Extended choke tubes are an item that will just make your gun longer. You don’t need your XXX Full turkey tube or the latest shark tooth door breacher from hell. Unless you are breeching doors or actually know how to do so, a fixed cylinder or a flush fit choke is more than fine!
Slings can get caught on door knobs etc if you are not wearing them correctly. I keep a sling next to my gun and can install it in a spilt second if desired. If I’m in my boxers checking out a strange noise at night I do not want a sling. If you know how to use one to your advantage, it can be handy if you are dealing with a child or need to open a lot of doors.
Lights are paramount to identifying a potential threat. This is one item that should be mounted to your gun. You need both hands to run your shotgun and holding one in your teeth is not practical. It need not be super powerful. In fact there is too much of a good thing with light as the reflection or splash will blind you if it is too powerful. Somewhere around 100 lumens is plenty for residential interiors. I’m partial to Inforce weapon mounted lights these days. Robust and sturdy and easy to operate. Mount your light properly. Take the shotgun to the range and run 50 rounds through it to ensure your attachment is sturdy. Better to know now that when you actually need it. Duct tape is not a long-term solution by the way.
By the way, if you are getting the idea that less is more on an HD shotgun, you are correct! Get rid of the crap on your gun and get some training. We have defensive shotgun classes coming up this spring. Look for the dates! Cajunarms.com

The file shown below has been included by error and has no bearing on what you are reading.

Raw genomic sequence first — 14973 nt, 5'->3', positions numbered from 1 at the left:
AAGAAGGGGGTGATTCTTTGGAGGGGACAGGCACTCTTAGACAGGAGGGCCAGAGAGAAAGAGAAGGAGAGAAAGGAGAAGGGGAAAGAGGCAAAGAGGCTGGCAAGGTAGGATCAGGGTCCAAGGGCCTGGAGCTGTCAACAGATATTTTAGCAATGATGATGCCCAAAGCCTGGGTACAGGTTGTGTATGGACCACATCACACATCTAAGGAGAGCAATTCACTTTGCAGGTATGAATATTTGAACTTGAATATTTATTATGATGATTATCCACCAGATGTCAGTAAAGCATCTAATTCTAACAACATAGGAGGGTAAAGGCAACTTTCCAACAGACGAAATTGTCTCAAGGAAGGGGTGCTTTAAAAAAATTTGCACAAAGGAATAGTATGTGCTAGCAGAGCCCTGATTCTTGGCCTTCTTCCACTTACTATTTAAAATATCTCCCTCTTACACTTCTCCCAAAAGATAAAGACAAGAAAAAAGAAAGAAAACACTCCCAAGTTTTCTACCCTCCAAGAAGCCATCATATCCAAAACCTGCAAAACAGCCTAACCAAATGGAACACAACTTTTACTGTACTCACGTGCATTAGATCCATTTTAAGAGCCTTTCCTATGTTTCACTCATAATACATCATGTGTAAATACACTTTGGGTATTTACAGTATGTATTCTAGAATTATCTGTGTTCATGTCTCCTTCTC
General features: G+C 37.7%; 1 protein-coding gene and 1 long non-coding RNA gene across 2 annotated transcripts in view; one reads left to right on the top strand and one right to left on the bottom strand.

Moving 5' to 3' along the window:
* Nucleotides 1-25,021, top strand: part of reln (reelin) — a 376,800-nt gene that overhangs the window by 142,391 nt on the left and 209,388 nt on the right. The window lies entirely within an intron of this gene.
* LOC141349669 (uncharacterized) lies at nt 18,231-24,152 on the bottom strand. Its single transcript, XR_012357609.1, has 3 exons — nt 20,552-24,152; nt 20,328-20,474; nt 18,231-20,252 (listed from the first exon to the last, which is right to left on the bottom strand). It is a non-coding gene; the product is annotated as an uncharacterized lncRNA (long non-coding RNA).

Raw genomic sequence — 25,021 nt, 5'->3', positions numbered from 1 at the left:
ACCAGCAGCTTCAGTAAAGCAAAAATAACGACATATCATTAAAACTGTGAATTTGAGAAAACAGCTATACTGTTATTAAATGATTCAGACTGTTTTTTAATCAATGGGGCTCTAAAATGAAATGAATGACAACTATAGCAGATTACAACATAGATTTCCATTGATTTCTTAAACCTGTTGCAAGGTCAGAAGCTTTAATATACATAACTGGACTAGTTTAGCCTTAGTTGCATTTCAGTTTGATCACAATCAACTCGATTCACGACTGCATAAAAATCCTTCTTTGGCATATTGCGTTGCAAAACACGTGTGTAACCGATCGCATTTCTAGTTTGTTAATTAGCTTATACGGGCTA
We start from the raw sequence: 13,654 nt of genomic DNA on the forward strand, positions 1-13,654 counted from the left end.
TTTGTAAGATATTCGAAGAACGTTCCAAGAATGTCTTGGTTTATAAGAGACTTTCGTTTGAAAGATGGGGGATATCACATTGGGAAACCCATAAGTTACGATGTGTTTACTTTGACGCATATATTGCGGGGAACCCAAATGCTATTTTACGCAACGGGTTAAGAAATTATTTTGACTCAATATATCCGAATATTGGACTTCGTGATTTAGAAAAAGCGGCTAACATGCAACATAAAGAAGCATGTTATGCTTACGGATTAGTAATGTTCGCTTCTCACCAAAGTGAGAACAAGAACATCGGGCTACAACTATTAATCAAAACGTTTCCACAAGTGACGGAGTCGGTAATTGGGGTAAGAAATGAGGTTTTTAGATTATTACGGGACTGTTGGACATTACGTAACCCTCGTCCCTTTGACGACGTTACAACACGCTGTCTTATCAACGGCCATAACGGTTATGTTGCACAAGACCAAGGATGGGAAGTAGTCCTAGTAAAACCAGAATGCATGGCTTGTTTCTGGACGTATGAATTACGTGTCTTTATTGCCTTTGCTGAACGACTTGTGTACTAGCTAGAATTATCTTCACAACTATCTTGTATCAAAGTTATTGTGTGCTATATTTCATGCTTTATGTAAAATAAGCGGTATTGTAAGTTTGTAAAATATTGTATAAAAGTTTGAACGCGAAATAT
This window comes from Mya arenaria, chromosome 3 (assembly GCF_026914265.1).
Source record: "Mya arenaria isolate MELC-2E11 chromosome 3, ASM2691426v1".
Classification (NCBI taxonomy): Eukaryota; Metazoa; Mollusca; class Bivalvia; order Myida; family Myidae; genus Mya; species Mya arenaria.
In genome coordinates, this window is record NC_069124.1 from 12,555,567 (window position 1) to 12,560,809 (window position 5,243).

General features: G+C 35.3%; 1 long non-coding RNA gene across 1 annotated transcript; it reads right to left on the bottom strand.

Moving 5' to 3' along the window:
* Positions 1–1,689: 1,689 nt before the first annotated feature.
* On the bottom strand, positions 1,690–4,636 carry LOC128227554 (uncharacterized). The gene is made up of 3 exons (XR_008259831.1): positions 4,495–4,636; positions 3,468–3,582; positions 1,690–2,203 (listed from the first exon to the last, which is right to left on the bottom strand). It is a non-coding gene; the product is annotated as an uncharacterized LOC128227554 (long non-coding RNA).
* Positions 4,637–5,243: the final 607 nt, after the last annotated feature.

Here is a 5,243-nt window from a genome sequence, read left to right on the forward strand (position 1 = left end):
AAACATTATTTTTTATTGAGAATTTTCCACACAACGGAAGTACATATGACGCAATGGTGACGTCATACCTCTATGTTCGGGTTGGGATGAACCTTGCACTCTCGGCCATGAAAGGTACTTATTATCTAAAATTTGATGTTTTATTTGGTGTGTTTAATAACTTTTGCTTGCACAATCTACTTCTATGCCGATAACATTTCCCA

Shooting a gun is not a natural human action. Even experienced shooters will often flinch trying a new gun or caliber. Recoil anticipation is the number one shooting error!
To add insult to injury, if you flinch and hit a bad first shot, your follow up shots will often be as bad, or worse as you do not have full control over your gun! For every action, there is an equal and opposite reaction. Newton was right!
We are proponents of new shooters using larger and heavier hand guns to learn HOW to shoot. We are not saying it should be their carry gun, but larger guns are great to learn the mechanics on and gain confidence. We see far too many women shooters in our classes toting little micro pistols. Hubby isn’t even in class with her while their better half is getting punished by the latest cute little gun that he decided was appropriate! Ouch!
Recoil management is easier to learn on a larger gun. It helps soak up recoil with its mass. It later translates to a smaller one easily.